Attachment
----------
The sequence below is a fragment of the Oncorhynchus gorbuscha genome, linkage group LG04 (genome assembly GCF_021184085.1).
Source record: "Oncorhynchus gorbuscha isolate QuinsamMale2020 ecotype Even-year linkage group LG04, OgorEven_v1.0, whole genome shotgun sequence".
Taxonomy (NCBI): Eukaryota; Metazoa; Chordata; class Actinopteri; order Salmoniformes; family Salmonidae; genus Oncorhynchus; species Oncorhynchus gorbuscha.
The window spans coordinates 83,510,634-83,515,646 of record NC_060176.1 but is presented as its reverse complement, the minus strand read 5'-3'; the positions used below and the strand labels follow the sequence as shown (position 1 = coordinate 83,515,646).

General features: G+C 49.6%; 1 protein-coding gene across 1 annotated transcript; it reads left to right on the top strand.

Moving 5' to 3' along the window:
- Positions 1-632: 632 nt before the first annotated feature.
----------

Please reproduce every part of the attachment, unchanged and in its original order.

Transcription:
The sequence below is a fragment of the Oncorhynchus gorbuscha genome, linkage group LG04 (genome assembly GCF_021184085.1).
Source record: "Oncorhynchus gorbuscha isolate QuinsamMale2020 ecotype Even-year linkage group LG04, OgorEven_v1.0, whole genome shotgun sequence".
Taxonomy (NCBI): Eukaryota; Metazoa; Chordata; class Actinopteri; order Salmoniformes; family Salmonidae; genus Oncorhynchus; species Oncorhynchus gorbuscha.
The window spans coordinates 83,510,634-83,515,646 of record NC_060176.1 but is presented as its reverse complement, the minus strand read 5'-3'; the positions used below and the strand labels follow the sequence as shown (position 1 = coordinate 83,515,646).

General features: G+C 49.6%; 1 protein-coding gene across 1 annotated transcript; it reads left to right on the top strand.

Moving 5' to 3' along the window:
- Positions 1-632: 632 nt before the first annotated feature.